Do you sometimes feel like you’re going broke with the cost of youth sports? It’s not unusual these days for parents to pay over $1000 for their child to play on a travel team. The pay-to-play culture has exploded and the statistics are rather stunning.
A report in USA Today says:
A majority of the sports offered for the youngest athletes are very affordable. When the scoreboard is flipped on, everything changes. Kids fall in love with the newest equipment and colorful uniforms. Getting into a more competitive environment requires a club team commitment. The fees go up when coaches get paid. Family vacations are spent at tournaments in places like Myrtle Beach, Orlando, Atlanta, Boston. Even a weekend event three hours away can run $500 for travel and food.
It all adds up very quickly!
As the USA report continues to explain, many sports are relatively inexpensive in the beginning, but the longer your child plays and the more competitive he becomes, the thinner the wallet gets.
But you don’t have to go broke for your child to play, and even progress, in youth sports. Stop falling for the myth that companies and organizations who profit from your child playing want you to believe.
Here’s some ways to cut costs while still helping your child get the practice and training he or she needs.
Begin with the Basics
When your child is still not sure which sport he likes best, don’t go out and buy expensive equipment. Get the absolute bare necessities until she figures out what she loves to play.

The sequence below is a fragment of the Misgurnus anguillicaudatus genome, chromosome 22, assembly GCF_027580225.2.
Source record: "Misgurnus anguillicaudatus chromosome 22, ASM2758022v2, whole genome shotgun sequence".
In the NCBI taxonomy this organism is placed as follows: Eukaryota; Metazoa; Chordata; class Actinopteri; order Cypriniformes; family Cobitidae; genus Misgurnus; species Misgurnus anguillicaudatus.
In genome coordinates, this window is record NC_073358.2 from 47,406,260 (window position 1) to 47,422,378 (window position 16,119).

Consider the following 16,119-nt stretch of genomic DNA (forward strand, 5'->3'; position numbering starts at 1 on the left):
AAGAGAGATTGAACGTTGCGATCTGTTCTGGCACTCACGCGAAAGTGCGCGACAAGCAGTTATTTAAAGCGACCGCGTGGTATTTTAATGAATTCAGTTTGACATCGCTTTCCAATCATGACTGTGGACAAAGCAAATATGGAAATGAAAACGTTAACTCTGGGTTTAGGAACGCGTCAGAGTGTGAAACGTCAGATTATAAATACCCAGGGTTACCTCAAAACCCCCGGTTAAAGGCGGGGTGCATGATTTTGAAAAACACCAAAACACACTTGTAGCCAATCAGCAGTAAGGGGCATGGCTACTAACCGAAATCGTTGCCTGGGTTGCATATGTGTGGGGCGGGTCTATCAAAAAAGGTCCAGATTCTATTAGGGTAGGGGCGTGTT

Don’t get sucked into the select league quicksand if your child is still experimenting and trying different sports. The money and time commitment might end up being a huge waste of time. Start your child in recreational leagues, which are much cheaper and more convenient.
Organize a Gear Swap
At the beginning of each season, have a day when families bring in old gear that doesn’t fit anymore. Be sure to bring clean, still usable equipment. New isn’t necessary when it will be dirty and look used after the first practice.
If your community doesn’t have a gear swap, check consignment shops, yard sales or used sporting goods stores like Play It Again Sports for deals on gently used apparel and equipment.
Get the Kids to Help
If I had it to do over, I’d ask my kids to contribute more to the costs. Even if it was just for the uniforms or the entry fee for tournaments and meets. Let your child be invested in the cause.
I’ve seen over the years that when kids have to sacrifice some of their own money towards something, they are much more emotionally invested in it.
Another option is to let your kids pay by doing something that you would have to pay someone to do, like mow the yard or wash the car.
Be Choosy about Where You Spend
It’s very easy for parents to go along with what everyone else is doing so that their kids can excel in sports. But I’d like to introduce you to a great alternative–and still see your child improve in skills and experience. My friend Craig Haworth at Winningyouthcoaching.com offers a free 23-minute video on: Travel Sports Alternatives & How to Dominate Your Middle School Tryout.
It is well worth your time. It opened my eyes to a very affordable alternative that allows your child to actually do better than if he or she played on a “select” team.
Know When to Say NO
This is perhaps the most obvious–and at the same time, the hardest–way to keep from going broke if your child plays sports. If youth sports is going to require taking out a second mortgage or sacrificing things that your family really needs, then it’s time to use the word NO.
No to year-round travel teams.
No to playing more than one sport at a time.
No to the expensive training.
No to the most expensive equipment.
If your child is truly talented, he or she can excel. I’ve read story after story of college and professional athletes who came from humble beginnings and who couldn’t afford all the youth sports frills, yet still managed to get a scholarship. Being in a small town didn’t stop them. Lack of finances didn’t stop them.
All the money in the world isn’t going to make your child a better athlete. Only he or she can do that.
Click here to read about some others ways to save money in youth sports.
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